Ingrid made cool collages with fabric bits. And how about that skirt?

Jennifer made this exquisitely layered stitching on a vintage tablecloth.

Julie stitched this exuberant whimsy inspired by the fingertip drawing prompt. It pulses with joy.

Kyra was having a blast with her playful circles and looping lines.

Kelly’s stack of circles are like a goddess figure of spinning forms.

On Sunday night, we saw presentations from the remaining teaching artists: Tanya Crane, Jenna Goldberg, Aaron Beck, and Christine Mauersberger. I felt deeply full, from the last supper and their combined wisdom.

On Monday morning, we secretly made a collective stitching to offer our gratitude to Christine.

We cleared up our studio, pinned our works to the walls, and shared the highs, lows, and what we will take away from the workshop. I confess I got totally choked up by the revelations and joys shared.

At 11 AM, the open studios walk through began. Next door in Dietlind Vander Schaaf’s encaustic painting class, I saw tremendous simpatico with our class, particularly in this piece by Kimberly.

Loved this piece by Lori !

I ran into a former MECA student of mine, Erika. She was in a 2D design class many years ago, and is now the co-owner of Norway Brewing. She still has her pattern theory down, with these lovely odes to the hop in Tanya Crane’s Enamel Mosaics workshop.

These pieces by Lauren are like cairns of magic.

Clearly the clay folks had too much fun as well.

Rebecca’s plates make great use of pattern play.

I was dazzled by the Band Saw Boxes in Jenna Goldberg’s workshop. This interior by Sarah is divine.

The TA for the workshop, Aaron, made this swanky thing. I could efficiently store all my favorite pastels in here.

Even the writing students got into the visual with colorful mandalas of words!

The blacksmithing workshop focused on making chess sets, among other things. This is by Michael, a former Peaks Islander and founder of Sacred and Profane.

The whole class made a collective set, too.

The serenity of boulders and fragrant pines was hard to leave.

I went back to the fiber studio. This piece of mine began with that first circle, and kept my wandering thoughts on every stitch.

Christine’s words on the blackboard said it all.

Thank you, Haystack! Thank you, Christine! My soul feasted on your unforgettable beauty in the company of incredible artists. What good fortune to take away all the moments of play, new connections, and a swirl of inspiration.









  1. WOW! I have always wanted to go but…got a great taste of what it is like from your photos & descriptions. A million thanks for sharing this. My heart & soul are elevated and thinking ideas more readily. Loved hearing your experience with the photos & your impressions. Thanks Jamie. XO

    • Peg, you would love it. GO next year! Thanks for reading and your sweet comments. xo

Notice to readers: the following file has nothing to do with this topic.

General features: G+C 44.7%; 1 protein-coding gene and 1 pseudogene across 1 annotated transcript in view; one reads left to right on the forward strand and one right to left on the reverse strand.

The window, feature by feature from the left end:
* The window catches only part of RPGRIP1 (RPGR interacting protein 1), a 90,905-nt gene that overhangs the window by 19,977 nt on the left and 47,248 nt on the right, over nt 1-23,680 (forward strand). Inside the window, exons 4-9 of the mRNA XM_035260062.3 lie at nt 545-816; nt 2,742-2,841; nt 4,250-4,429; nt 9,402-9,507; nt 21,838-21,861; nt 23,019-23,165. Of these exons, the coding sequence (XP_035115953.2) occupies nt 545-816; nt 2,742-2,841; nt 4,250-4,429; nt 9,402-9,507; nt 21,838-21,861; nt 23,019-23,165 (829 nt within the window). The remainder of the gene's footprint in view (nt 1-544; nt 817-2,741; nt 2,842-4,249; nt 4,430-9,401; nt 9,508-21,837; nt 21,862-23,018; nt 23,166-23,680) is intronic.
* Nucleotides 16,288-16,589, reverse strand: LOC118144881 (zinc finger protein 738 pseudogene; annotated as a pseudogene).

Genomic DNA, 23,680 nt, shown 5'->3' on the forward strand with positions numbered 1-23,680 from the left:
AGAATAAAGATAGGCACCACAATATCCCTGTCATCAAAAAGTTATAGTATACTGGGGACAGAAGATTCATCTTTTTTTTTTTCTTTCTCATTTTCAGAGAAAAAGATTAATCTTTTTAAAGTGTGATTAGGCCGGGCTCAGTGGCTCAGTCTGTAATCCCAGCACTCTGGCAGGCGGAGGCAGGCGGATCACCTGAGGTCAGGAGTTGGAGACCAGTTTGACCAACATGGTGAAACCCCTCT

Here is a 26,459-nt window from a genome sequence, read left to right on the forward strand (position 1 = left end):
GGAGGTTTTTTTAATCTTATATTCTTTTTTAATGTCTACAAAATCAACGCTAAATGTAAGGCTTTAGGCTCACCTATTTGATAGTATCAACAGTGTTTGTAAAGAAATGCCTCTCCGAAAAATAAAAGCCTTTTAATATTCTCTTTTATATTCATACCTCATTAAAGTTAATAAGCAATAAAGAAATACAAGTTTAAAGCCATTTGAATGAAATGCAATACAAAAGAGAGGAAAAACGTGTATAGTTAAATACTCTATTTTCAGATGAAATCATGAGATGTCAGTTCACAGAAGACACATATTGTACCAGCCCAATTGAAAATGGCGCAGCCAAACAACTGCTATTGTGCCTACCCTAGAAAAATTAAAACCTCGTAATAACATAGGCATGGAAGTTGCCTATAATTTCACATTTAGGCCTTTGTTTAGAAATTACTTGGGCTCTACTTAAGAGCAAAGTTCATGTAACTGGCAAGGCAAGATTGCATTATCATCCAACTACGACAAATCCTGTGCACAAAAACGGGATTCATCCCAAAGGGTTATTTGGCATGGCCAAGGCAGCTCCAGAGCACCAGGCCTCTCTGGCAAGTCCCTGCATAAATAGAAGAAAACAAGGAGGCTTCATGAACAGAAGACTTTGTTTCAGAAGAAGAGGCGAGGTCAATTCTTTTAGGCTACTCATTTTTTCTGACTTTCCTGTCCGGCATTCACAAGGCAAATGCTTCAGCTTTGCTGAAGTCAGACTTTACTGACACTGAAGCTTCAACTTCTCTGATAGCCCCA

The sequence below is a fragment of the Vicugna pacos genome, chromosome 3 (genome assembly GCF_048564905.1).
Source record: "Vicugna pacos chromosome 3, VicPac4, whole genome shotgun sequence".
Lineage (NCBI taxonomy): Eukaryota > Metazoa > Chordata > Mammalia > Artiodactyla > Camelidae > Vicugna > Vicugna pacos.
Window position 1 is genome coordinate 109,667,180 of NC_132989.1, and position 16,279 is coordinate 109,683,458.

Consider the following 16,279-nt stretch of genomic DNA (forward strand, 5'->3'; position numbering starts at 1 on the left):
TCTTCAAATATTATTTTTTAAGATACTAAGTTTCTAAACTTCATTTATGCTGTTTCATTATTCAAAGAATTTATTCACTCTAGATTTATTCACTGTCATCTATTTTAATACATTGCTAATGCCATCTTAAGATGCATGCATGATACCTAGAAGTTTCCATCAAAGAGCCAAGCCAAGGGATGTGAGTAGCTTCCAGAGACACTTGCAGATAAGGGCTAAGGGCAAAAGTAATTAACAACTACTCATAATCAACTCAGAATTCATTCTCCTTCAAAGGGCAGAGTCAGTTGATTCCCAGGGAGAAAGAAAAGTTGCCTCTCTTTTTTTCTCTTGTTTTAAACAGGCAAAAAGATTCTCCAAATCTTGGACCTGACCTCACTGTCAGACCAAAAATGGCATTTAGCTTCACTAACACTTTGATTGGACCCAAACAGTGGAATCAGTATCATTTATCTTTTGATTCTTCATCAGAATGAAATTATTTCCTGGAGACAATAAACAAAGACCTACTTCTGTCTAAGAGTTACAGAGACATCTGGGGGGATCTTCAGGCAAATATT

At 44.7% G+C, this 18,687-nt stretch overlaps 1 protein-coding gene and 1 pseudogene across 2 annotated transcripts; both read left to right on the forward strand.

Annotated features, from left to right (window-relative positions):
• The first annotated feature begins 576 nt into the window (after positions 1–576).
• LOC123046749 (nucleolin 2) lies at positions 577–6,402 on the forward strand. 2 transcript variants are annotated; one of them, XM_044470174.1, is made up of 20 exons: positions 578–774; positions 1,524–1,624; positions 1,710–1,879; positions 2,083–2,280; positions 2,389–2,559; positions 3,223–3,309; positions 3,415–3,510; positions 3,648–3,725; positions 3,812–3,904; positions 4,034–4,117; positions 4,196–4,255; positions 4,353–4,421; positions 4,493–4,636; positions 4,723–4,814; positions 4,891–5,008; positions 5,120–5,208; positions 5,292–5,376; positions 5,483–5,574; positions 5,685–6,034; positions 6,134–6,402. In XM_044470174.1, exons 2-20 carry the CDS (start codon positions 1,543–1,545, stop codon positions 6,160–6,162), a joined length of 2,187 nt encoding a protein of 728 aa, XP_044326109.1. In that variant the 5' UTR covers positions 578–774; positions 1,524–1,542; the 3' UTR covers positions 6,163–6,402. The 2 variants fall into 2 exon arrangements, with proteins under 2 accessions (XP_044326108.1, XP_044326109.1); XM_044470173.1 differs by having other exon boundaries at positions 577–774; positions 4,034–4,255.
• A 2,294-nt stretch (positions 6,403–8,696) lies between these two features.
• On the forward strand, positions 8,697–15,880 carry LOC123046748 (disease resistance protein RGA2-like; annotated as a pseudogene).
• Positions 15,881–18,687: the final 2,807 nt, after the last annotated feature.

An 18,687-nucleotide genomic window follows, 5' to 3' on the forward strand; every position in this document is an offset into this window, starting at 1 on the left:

2. Went the last week of September with Mass Art alums. Will be processing the rich textures from the trees, lichen, moss and rocks in my work for some time to come.

    • Augusta, lucky you! Such a divine place. Thanks for reading.

  3. Thanks for filling our hearts, also, Jamie, with this beautiful rendering of your time at Haystack.

    • Nicole, thanks for reading. You should go do the writing retreat there. So inspiring.

  4. It is true, every last word. I brought home so much joy and enthusiasm.

    • We need to keep the thread going. Like find another stitching rendezvous before next year.

  5. Haystack is my most favorite place. Thank you for letting me see it through your eyes. It was a great treat to see everyone’s amazing work, and to let my mind wander to new and old places both.

  6. I love your post so much! You really captured the essance of the moments spent at Haystack. Your ‘mindfulness’ shows through every word, and it was a pure joy to share that time with you! Great photos, too!

    • Thanks for reading, Bobbi! I want to do it all over again, don’t you?

  7. Oh boy………this is beautiful and such a sweet description of Open Door. I have been going to Haystack for 30 years, in a variety of roles. Our workshop really filled my heart and soul. There was tremendous love and intention in our group as our stitching deepened. Thank you for documenting and being a lovely neighbor.

    • Chris, thanks for reading. It was truly beautiful, all the good vibes there. Feeling so blessed.

  8. Jamie, this is such a wonderful account of the weekend – so thoughtful and observant and sweet. Also, an undercurrent of joy and surprise. What a pleasure it was to sit and talk and work with all of you. Thank you for sharing this!

  9. What a perfectly wonderful reportage, Jamie! Drawings, photos , your descriptions taking us along on your fulfilling 3 day journey. Loved the creative embroidery also.